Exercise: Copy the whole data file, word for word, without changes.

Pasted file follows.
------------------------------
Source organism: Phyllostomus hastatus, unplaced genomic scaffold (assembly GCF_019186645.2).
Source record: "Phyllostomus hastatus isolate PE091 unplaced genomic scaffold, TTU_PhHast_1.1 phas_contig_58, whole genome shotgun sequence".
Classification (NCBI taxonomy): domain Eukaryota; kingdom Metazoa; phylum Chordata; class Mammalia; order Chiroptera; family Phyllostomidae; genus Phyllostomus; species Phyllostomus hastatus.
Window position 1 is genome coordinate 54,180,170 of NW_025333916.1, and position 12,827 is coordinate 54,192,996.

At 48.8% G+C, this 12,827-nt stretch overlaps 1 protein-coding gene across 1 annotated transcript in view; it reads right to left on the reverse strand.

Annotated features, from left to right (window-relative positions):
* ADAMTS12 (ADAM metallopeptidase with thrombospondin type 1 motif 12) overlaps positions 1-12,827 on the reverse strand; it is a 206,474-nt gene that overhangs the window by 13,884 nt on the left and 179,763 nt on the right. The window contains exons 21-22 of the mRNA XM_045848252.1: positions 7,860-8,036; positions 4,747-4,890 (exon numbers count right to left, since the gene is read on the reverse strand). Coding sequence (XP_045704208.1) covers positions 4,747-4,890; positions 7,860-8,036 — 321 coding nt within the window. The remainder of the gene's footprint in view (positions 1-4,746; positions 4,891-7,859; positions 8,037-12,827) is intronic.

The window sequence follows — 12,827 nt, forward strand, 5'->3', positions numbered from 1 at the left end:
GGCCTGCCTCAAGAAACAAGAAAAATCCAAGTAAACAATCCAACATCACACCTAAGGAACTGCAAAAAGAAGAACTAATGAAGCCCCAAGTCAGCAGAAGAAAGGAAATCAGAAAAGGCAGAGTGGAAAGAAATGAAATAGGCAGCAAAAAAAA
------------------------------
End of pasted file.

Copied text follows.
Source organism: Phyllostomus hastatus, unplaced genomic scaffold (assembly GCF_019186645.2).
Source record: "Phyllostomus hastatus isolate PE091 unplaced genomic scaffold, TTU_PhHast_1.1 phas_contig_58, whole genome shotgun sequence".
Classification (NCBI taxonomy): domain Eukaryota; kingdom Metazoa; phylum Chordata; class Mammalia; order Chiroptera; family Phyllostomidae; genus Phyllostomus; species Phyllostomus hastatus.
Window position 1 is genome coordinate 54,180,170 of NW_025333916.1, and position 12,827 is coordinate 54,192,996.

At 48.8% G+C, this 12,827-nt stretch overlaps 1 protein-coding gene across 1 annotated transcript in view; it reads right to left on the reverse strand.

Annotated features, from left to right (window-relative positions):
* ADAMTS12 (ADAM metallopeptidase with thrombospondin type 1 motif 12) overlaps positions 1-12,827 on the reverse strand; it is a 206,474-nt gene that overhangs the window by 13,884 nt on the left and 179,763 nt on the right. The window contains exons 21-22 of the mRNA XM_045848252.1: positions 7,860-8,036; positions 4,747-4,890 (exon numbers count right to left, since the gene is read on the reverse strand). Coding sequence (XP_045704208.1) covers positions 4,747-4,890; positions 7,860-8,036 — 321 coding nt within the window. The remainder of the gene's footprint in view (positions 1-4,746; positions 4,891-7,859; positions 8,037-12,827) is intronic.

The window sequence follows — 12,827 nt, forward strand, 5'->3', positions numbered from 1 at the left end:
GGCCTGCCTCAAGAAACAAGAAAAATCCAAGTAAACAATCCAACATCACACCTAAGGAACTGCAAAAAGAAGAACTAATGAAGCCCCAAGTCAGCAGAAGAAAGGAAATCAGAAAAGGCAGAGTGGAAAGAAATGAAATAGGCAGCAAAAAAAA